Diabetes is a disease that affects a person’s sugar levels, keeping it higher or lower than usual. Type 1 Diabetes does so by attacking the insulin production of an organism (Diabetes Type 1, 2016). Insulin is a hormone that enables the cells of the body to absorb the sugar. Unlike other types of diabetes, Type 1 is the most understudied. It is relatively rare, too – only two to five percent of the afflicted population is diagnosed with this kind of disease (Maahs, West, Lawrence, & Mayer-Davis, 2011).
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The scientists do not know the exact reason why it is happening, but popular theories suggest that a predisposition towards it tends to be hereditary. It means that genetics are largely involved. This paper is dedicated to researching the subject of Type 1 Diabetes, as it is important to raise awareness of such a disease in order to help mitigate their effects on the afflicted populace. Right now, due to the relative rarity of the disease, the populace is largely uninformed about this kind of illness.
Although Type 1 Diabetes can appear at any age, it seems to afflict young people more often. Groups under 20 years of age are most commonly at risk (Diabetes Type 1, 2016). It is the reason Type 1 is known as juvenile diabetes, and it can affect the life of a growing child quite a bit and in many ways. The importance of knowledge about the disease cannot be understated – while currently, there is no way to prevent the disease from happening; it is required to know how to mitigate the effects.
The target audience would be the children and young adults, who are more likely to be affected. Parents must also be made aware of the conditions, symptoms, and ways of dealing with them. After all, they are the ones who are going to be administering the treatment to their children and make sure it is followed.
Being diagnosed with Type 1 would affect a person’s lifestyle in both physical and psychological ways. It reduces stamina, causes eye blur, induces limb numbness and stomach aches, weight loss, urination, headaches, and all sorts of other symptoms that could cause a lot of problems to a young organism (Type 1 Diabetes, 2015). If not properly managed, it could keep a child away from many social activities, such as sports and active games. Neglecting the body’s inability to control its sugar levels could also be dangerous to one’s life. The psychological aspect of children having to live with the disease for the entire life must also be addressed – it could affect them greatly and cause serious self-esteem issues (Naranjo & Hood, 2013).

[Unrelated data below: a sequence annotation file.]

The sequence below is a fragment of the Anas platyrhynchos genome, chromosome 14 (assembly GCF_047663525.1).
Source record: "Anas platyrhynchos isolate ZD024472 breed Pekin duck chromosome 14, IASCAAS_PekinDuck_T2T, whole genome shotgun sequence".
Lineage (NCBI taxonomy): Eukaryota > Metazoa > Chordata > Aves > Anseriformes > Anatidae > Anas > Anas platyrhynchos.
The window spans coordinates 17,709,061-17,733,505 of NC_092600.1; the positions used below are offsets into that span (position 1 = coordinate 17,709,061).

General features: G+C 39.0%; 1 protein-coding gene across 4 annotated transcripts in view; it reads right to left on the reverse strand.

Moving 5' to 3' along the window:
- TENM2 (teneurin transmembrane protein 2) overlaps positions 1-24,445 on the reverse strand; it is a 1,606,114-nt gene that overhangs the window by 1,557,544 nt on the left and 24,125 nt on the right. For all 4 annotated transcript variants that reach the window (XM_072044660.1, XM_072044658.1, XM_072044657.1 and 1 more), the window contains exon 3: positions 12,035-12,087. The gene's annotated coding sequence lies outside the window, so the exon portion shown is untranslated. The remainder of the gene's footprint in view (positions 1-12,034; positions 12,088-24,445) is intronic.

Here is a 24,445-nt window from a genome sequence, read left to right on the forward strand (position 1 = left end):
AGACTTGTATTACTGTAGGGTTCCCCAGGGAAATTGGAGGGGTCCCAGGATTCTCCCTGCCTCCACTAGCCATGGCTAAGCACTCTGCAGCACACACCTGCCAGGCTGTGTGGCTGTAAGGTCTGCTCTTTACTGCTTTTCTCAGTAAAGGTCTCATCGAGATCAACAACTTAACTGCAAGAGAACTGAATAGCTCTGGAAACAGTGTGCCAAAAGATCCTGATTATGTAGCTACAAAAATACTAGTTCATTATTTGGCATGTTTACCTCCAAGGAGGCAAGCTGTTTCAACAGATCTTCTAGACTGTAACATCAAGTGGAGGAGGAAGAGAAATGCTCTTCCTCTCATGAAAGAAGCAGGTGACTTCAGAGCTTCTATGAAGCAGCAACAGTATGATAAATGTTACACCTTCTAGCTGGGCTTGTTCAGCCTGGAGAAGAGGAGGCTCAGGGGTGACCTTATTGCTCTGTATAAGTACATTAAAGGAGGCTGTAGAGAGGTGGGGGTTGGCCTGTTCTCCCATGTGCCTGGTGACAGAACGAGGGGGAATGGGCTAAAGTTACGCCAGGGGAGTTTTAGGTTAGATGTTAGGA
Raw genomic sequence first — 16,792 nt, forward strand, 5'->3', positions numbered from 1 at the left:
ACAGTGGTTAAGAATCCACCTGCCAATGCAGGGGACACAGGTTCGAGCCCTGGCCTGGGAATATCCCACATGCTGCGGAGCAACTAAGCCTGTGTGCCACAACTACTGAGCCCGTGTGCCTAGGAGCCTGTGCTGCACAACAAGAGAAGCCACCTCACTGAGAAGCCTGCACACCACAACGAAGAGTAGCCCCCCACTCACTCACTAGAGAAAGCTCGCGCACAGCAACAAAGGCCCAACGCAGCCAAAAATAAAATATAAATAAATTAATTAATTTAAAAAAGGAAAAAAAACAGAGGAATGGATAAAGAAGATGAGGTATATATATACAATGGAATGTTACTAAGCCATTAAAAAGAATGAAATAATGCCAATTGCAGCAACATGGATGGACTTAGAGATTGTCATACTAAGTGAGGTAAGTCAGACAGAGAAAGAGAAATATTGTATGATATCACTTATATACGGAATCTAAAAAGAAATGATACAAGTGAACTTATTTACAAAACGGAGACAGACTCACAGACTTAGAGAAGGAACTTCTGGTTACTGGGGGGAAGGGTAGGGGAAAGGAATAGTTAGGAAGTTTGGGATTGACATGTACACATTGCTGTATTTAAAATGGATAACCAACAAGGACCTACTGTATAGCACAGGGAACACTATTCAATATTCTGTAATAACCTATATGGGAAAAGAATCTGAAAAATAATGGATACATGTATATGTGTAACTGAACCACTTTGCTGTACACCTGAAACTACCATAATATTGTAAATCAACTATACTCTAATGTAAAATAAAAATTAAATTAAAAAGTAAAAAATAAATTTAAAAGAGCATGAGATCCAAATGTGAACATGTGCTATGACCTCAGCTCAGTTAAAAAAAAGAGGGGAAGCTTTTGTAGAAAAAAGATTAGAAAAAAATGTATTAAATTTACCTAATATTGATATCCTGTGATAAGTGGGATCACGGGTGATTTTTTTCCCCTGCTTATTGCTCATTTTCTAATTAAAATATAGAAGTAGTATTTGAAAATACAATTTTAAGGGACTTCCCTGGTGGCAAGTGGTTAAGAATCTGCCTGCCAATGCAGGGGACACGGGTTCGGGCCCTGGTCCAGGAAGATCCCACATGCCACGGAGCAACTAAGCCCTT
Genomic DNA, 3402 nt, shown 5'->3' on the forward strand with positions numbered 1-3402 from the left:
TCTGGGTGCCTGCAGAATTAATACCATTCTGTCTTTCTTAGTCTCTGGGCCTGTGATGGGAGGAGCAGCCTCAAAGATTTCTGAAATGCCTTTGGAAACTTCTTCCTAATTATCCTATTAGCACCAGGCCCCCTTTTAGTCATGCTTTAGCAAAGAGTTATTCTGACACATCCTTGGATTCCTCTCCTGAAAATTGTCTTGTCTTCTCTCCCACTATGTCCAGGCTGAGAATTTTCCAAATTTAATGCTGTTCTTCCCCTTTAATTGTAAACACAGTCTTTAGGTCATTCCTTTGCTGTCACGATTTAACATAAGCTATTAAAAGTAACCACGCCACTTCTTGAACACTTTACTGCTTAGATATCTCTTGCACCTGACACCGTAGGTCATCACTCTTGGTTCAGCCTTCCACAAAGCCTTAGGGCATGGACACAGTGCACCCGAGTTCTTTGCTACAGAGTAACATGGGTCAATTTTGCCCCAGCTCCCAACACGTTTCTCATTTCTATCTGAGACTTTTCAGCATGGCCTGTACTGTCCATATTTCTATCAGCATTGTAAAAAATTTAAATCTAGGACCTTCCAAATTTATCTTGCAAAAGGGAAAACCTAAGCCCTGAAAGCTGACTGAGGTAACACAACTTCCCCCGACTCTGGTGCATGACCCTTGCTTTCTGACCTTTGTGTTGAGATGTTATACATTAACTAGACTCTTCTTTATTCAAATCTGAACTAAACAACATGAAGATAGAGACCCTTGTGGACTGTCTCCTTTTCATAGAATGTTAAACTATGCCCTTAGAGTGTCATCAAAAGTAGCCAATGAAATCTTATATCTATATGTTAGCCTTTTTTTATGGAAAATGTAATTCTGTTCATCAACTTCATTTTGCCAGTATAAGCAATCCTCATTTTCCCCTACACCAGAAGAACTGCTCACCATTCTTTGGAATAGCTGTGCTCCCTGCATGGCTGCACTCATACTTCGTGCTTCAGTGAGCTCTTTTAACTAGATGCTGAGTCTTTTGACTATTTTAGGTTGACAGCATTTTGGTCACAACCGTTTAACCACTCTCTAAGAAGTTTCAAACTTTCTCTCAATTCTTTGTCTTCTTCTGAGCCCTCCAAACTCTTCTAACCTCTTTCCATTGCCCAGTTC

Being diagnosed with a case of diabetes is not a death sentence – many can live long and healthy lives with it if they are informed of the disease and know how to manage their sugar. For the most part, it is controllable with a healthy low-carbon diet, physical activities, and insulin injections (Type 1 Diabetes. How is it Treated? 2016).
The latter is necessary since Type 1 affects the body’s ability to produce insulin (Insulin Basics, 2015). It is something that could not be countered with exercises or a healthy diet. Scientists around the world are actively working to find the cause of Type 1 diabetes and come up with a cure. Until then, the only thing we could do is raise general awareness of the population to the problem, and promote healthy solutions to minimize their effects on peoples’ lives.
Diabetes Type 1. (2016). Web.
Insulin Basics. (2015). Web.
Maahs, D.M., West, N.A., Lawrence, J.M., & Mayer-Davis, E.J. (2011). Epidemiology of Type 1 Diabetes. Endocrinology and Metabolism Clinics of North America, 39(3), 481-497.
Naranjo, D., & Hood, K. (2013). Psychological Challenges for Children Living with Diabetes. Web.
Type 1 Diabetes. (2015). Web.
Type 1 Diabetes, How is it Treated? (2016). Web.